To be a young professional and a “Dreamer” in this political climate, as I am, means not having the luxury of a five-year plan. Instead, an expiration date looms over all life decisions. Should I pursue certain career opportunities, or go home because I don’t know how much time I’ll have with my family? Can I commit to buying a car or a house if I don’t know how long I will be here?
For those of us enrolled in DACA — the Deferred Action for Childhood Arrivals program that keeps immigrants brought to the U.S. as children from being targets for deportation — the ground no longer feels solid beneath our feet. Despite that, more than 95% of us have jobs or are in school. Half have purchased a vehicle and 12% bought a house. About 6% started a business. We trusted our lives and livelihoods to the government.
We did our part. Now it’s time for Congress to do its part.
I recognize that Dreamers are not the only group the broken U.S. immigration system has failed. The Trump administration has sowed chaos in all immigrant communities. Congress meanwhile has largely stayed on the sidelines even though only it can enact lasting solutions to any or all of these problems.
Dreamers grew up in this country, and we believe in American values as much as anyone.
Dreamers have written, called, lobbied, protested and risked our safety to share our stories publicly and stay relevant on Capitol Hill. We have done this for ourselves, but also on behalf of immigrant groups even less protected than we are. Yet it does not seem to be enough to get our political representatives to fulfill their promises.
Since the rescission of DACA last September, there have been hundreds of votes in the House of Representatives, yet only two addressed the fate of Dreamers. Both bills — which included harmful cuts to legal immigration and offered no viable path to citizenship for Dreamers — failed overwhelmingly last month. The House Republican leadership put these bills forward aware of their shortcomings, yet refused to make any compromises or cooperate with their colleagues across the aisle. They now continue to refuse to accept their responsibility to legislate.
Polls show that 86% of Americans support a permanent legislative solution for Dreamers. So one has to question whether our elected officials are fulfilling their duty in a representative government. If the current Congress is unable to work together, I hope that 86% of Americans vote for candidates who are capable of passing immigration reform in November.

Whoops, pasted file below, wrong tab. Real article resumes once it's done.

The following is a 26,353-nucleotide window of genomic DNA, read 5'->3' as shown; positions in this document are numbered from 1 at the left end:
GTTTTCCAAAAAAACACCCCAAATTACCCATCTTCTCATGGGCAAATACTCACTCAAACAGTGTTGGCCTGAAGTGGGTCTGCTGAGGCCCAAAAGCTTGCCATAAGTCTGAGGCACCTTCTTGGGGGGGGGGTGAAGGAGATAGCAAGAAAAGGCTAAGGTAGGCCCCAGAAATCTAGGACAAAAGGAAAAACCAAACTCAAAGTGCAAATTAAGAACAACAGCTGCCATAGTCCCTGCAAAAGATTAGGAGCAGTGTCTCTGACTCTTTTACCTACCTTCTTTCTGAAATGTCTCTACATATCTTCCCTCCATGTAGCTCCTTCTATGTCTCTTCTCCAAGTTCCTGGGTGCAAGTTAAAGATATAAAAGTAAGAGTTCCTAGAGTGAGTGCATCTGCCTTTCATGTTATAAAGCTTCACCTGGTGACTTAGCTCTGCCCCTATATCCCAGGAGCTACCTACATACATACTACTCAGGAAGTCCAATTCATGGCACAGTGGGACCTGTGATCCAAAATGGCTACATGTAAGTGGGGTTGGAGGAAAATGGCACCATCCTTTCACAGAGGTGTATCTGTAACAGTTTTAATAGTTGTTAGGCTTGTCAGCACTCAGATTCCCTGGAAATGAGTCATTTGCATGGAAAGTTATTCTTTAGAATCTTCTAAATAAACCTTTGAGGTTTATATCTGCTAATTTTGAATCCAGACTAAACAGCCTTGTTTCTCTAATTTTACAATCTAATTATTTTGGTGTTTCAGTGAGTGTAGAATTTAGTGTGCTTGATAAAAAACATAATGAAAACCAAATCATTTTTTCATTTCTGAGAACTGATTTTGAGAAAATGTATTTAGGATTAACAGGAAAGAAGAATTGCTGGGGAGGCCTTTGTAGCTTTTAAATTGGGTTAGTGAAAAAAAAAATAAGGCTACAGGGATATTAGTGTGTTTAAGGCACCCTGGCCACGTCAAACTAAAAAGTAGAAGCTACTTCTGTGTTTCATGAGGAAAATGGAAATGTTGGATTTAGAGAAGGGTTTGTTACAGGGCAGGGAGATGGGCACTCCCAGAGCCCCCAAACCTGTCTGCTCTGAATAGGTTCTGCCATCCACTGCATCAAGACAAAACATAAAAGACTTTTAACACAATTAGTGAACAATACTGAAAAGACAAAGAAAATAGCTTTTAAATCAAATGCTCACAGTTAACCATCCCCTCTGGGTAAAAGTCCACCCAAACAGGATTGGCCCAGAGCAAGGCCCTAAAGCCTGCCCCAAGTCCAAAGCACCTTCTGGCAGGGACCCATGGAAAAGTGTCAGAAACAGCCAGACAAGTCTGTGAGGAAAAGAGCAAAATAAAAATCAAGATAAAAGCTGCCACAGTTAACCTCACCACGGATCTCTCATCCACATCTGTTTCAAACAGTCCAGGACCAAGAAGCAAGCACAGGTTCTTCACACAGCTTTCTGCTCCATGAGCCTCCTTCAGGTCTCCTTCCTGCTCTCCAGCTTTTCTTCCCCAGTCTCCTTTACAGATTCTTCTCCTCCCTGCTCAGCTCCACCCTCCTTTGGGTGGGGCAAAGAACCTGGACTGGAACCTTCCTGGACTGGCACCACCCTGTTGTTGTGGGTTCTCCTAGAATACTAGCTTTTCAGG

Dreamers have been on a roller coaster for 10 months. We have come close to a solution, and then some new political crisis diverts public attention. Falling out of the headlines also means falling off the congressional agenda. Despite countless promises from legislators, we are constantly put off.
There is plenty of legislative middle ground where a majority would agree on ways to secure the border, protect Dreamers and ensure that immigration continues to bring prosperity to this country. Dreamers — not just the 800,000 DACA recipients, but some 3 million or more immigrants brought here as children — are living from court case to court case. Our futures hang on whatever some judge or elected official says next. It is all consuming and exhausting.
Dreamers grew up in this country, and we believe in American values as much as anyone. Indeed, we often feel we have to prove ourselves worthy of the American Dream. We believe in hard work and have not taken the opportunities DACA has given us for granted. We believe in the rule of law, too. We had no choice in our immigration status and want to work toward a solution that will allow us to follow the law. We believe in democracy and the right that people have to engage in the legislative system to create change. Finally, we believe in America as a beacon of hope, where for centuries there has been room for immigrants to come and contribute to this nation’s success.
It’s time for Congress to show us that it stands for these values as well.
Sayra Lozano, a DACA recipient and immigration rights advocate, holds a master’s in business administration from Southeastern University.